Someone asked me about the process I went through to replace the front lawn with different kinds of ground cover. How did I choose the plants? The truth is the plants really chose me. All I knew was that I wanted something that I wouldn’t have to mow all the time. Suddenly other gardeners started gifting me with plants. I took everything with great excitement and gratitude. Then I started frequenting fundraisers and yard sales and bought plants there. I would come home with plants, hide them in a shady corner somewhere with lots of water while I did some basic research to find out what each plant liked. The most difficult part was digging the holes and preparing the soil since the “soil” was pretty much big rocks, roots from the street-side maple, and dirt. Initially I went for plants that literally hugged the ground or had a reputation for spreading quickly. Bonus if they had flowers.

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Veronica filiformis

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I think this is a variety of fleeceflower.

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Cranesbill geraniums have the most fantastically delightful smell. Touch the leaves for a sensory surprise.

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Dianthus, aka ‘pinks’.

But then I realized there were lots of different kinds of plants that would add height and texture… That’s where the hostas and lilies came in, not to mention irises, teasel, and violas closer to the ground again.

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Day lilies, hostas, burning bush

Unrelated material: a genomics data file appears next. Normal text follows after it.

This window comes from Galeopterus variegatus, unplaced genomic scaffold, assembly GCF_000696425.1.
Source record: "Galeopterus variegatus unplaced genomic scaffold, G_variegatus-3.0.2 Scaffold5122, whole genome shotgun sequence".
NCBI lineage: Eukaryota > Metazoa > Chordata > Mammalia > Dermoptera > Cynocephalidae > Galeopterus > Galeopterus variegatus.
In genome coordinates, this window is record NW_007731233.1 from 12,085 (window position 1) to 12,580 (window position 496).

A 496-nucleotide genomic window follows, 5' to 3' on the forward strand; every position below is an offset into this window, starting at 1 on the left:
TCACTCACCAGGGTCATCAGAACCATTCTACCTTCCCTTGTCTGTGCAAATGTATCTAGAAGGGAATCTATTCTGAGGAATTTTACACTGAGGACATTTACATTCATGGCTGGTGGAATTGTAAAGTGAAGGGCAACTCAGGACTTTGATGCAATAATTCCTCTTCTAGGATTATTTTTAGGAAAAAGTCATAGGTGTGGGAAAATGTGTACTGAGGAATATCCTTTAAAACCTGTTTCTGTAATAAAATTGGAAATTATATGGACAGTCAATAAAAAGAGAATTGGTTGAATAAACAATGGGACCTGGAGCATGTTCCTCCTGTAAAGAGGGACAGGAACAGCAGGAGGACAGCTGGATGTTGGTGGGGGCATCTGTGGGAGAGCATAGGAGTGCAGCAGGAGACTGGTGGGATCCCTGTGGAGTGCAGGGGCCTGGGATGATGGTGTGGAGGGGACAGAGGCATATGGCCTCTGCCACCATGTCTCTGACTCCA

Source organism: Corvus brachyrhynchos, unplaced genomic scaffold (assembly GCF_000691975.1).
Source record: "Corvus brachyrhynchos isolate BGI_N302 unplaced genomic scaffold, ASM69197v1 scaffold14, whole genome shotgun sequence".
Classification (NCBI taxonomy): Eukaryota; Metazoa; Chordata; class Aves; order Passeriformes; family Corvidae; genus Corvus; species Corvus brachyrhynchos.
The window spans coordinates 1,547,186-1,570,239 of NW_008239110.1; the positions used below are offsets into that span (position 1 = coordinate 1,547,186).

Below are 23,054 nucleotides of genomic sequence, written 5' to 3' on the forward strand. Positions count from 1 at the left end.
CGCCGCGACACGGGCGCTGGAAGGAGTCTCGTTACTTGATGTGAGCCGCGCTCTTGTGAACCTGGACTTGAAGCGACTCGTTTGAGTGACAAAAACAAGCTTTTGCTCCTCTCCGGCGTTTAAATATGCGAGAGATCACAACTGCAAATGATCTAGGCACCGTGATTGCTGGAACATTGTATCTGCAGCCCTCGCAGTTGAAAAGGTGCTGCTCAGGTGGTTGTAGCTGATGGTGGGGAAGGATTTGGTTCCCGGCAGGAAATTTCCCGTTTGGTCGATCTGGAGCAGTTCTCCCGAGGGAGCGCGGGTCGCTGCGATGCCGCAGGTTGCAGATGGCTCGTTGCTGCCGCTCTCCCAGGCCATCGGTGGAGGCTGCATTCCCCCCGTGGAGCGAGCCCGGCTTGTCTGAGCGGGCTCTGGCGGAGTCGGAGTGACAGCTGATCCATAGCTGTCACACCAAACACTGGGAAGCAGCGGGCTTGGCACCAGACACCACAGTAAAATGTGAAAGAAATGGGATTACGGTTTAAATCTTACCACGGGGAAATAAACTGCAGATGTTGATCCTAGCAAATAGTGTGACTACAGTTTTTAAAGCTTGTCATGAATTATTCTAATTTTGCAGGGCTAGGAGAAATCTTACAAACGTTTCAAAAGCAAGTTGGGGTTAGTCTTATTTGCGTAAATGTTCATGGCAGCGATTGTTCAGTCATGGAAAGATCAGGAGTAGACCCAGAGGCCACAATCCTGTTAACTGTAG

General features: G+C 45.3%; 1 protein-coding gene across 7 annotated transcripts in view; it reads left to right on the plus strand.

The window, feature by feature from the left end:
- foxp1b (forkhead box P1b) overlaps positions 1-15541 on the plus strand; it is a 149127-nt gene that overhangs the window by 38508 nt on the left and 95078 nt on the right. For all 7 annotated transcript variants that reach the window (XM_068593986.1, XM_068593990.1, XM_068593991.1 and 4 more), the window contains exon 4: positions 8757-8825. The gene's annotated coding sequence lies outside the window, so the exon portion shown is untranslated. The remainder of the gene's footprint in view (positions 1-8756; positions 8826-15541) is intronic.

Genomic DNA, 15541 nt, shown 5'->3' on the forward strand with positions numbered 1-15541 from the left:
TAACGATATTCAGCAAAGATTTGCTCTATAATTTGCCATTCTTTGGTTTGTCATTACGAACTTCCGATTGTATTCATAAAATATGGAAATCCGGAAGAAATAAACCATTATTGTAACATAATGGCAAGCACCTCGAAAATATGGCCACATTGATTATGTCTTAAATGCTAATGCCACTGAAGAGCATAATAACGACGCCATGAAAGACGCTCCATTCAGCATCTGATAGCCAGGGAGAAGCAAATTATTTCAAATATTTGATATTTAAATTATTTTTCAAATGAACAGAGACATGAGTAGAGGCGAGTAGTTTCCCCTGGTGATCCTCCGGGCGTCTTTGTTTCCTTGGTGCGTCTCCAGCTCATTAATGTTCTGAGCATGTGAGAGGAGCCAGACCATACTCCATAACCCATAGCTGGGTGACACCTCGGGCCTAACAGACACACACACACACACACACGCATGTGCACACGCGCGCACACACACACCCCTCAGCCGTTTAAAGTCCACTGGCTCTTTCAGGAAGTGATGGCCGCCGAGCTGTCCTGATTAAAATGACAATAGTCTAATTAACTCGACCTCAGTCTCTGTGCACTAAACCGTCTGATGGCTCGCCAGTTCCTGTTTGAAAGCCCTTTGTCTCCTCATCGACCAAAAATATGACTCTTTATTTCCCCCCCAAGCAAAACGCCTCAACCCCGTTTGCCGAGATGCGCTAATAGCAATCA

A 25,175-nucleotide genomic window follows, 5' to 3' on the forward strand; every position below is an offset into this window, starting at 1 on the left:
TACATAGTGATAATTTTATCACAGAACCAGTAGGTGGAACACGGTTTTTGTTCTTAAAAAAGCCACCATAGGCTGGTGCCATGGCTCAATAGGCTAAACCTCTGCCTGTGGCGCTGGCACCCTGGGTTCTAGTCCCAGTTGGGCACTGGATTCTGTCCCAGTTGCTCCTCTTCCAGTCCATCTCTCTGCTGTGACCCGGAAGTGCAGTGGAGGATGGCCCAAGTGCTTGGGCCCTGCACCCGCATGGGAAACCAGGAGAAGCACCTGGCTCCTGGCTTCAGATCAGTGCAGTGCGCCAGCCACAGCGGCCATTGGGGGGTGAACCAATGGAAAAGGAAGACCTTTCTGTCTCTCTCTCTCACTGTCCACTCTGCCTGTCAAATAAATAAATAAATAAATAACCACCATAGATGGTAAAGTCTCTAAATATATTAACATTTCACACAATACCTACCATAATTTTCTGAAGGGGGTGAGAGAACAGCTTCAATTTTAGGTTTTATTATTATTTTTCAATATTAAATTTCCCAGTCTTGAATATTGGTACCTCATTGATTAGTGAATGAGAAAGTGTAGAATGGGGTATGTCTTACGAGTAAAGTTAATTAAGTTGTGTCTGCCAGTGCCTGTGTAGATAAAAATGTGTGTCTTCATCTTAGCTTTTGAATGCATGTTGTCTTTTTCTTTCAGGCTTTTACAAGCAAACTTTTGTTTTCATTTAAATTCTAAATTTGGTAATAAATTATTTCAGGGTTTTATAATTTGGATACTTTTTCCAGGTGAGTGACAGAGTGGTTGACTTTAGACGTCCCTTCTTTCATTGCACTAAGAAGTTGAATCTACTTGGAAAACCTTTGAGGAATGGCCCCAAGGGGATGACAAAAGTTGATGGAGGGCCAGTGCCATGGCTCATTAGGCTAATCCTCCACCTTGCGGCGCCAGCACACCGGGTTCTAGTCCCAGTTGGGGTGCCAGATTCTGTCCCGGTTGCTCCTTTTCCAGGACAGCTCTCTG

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Mostly lilies and some irises to shake things up a bit.

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I think this is the blue flag iris. Tends to do well in shade and wet.

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These violas were just planted which is why they look so scraggly. It’s a temporary thing. We planted them up front near the street to honour Viola Desmond.

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I love the delicacy of Columbine.

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Astilbe, prior to flowering, spreading its beautiful leaves. Actually, last year wasps built a nest under this plant which I didn’t realize until one of them stung me, punishment for weeding too close to their home.

IMG_2516 OK, enough for now. I have so much more but I’ll be back later…

Catching up with myself

When the posts slow down here (or stop altogether), that usually means one of two things: I’m either busy planting or it’s winter and I’m hibernating. In this case, it’s the former. I’ve been too busy planting to document what the heck I’m doing. This is my attempt to try and catch up.

Click to enlarge.

The last time I was here I wrote about the pulmonaria, how I was digging it out from under winter’s mulchy mess and the first few blossoms were slowly showing their shy little selves. If you don’t remember, here’s a quick refresher:

And now to show how Mother Nature ignores the follies of humans and continues creating her magic, here is that same plant today:

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Pulmonaria (lungwort) does best in cool weather and partial shade.

The daffodils have pretty much come and gone, same with the tulips. Still, there are a few hangers-on…